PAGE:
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Current PhD student Julia explains her multidisciplinary approach to research

Julia Hayes

Current Ph.D. student

Alumnae Association prize-winner 2017-8  (from Nautilus 14)

My life as an independent education consultant who supports organisations to meet the needs of disabled children, has taken me all around the world and I am used to last minute changes, but the fact that a cancelled job in Mongolia resulted in my returning to university in my mid-40s was quite the surprise.  My empty diary meant I was available to visit the University of Cambridge for a research day, and it was there that I found out about the new MPhil in Education, Globalisation and International Development, which was to launch in 2017.

With excitement I returned to university, keen to learn the latest thinking in my field, and with trepidation I faced the near vertical learning curve of how to study again.  Having spent the past ten years writing evaluation reports for NGOs, the initial draft of my first essay led my (highly supportive) supervisor to recommend I read a book on how to write academic texts, with the suggestion ‘read chapter 3…it’s called how to write a paragraph’. A little dejected and somewhat amused I re-learned the craft of developing an argument, and no need for recommendations – the bliss of it!

The focus of my research is disability and education. Having been a teacher and an educational psychologist in a very inclusive inner city local authority in the UK, I know that it is possible for disabled children to learn alongside their non-disabled peers, claiming not only their right to education, but also making friendships that continue after school ends.  However, this can be a real challenge to achieve – and even more so for countries with scarce resources.  My international work has taken me to countries facing a multitude of challenges, ranging from those with high levels of poverty, such as Bangladesh and the Solomon Islands, to those facing conflict, including Afghanistan and Colombia.  Achieving inclusive education in these contexts is what the Governments have committed to do but implementing this in practice is a far greater challenge.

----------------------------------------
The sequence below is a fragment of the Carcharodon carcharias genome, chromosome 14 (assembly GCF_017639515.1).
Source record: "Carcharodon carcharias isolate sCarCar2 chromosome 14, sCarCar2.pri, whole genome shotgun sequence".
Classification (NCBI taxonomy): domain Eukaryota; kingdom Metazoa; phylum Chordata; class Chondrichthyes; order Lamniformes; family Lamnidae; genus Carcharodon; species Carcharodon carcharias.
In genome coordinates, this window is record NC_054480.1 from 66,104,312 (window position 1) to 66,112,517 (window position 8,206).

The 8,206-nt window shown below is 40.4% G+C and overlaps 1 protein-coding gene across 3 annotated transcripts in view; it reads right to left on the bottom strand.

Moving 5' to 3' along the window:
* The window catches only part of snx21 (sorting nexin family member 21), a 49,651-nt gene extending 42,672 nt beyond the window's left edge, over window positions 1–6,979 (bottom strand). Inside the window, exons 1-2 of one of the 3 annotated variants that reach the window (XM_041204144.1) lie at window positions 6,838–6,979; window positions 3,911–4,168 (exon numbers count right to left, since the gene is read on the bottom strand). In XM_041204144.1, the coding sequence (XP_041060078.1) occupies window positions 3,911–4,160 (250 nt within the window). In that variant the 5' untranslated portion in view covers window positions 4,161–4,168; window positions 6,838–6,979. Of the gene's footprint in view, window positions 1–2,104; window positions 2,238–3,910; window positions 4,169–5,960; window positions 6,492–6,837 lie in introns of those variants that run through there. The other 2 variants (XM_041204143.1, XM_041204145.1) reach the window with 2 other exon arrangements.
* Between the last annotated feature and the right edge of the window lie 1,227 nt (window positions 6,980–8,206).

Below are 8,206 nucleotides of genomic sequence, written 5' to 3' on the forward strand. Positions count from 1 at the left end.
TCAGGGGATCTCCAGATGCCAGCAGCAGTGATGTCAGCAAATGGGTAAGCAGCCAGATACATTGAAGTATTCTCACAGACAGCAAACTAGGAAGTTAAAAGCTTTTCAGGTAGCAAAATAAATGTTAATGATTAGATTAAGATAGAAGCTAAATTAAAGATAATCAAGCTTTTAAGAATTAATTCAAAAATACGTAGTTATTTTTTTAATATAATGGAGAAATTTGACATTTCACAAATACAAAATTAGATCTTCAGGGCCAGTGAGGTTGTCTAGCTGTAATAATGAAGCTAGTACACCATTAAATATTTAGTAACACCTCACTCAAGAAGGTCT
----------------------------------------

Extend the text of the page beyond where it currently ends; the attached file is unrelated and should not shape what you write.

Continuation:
In all the countries in which I have worked, parents want their disabled child to be educated, but with many facing barriers like poverty, conflict and lack of access to schools, it is estimated that 90% of disabled children in low- and middle-income countries are out of school (UNICEF, 2014). Despite these challenges, I have worked with lots of committed NGOs and Education Ministries around the world, trying to support disabled children to gain a quality, inclusive education.  For example, I evaluated a great project in Afghanistan that went from door to door to find disabled children in rural areas, who were being kept in their homes to keep them safe from conflict. The project worked with the families and children, introducing them to a classroom environment, before supporting them to access their local schools.   However, while sitting and observing a classroom in rural Afghanistan, I began to question the idea that I, as a white Western female with an understanding of disability and systems of support so clearly grounded in a completely different context, could, or even should, suggest solutions to a problem that Afghan people - who are highly knowledgeable about the local culture, its strengths and wider constraints – would be better placed to solve, given the support they suggested they needed.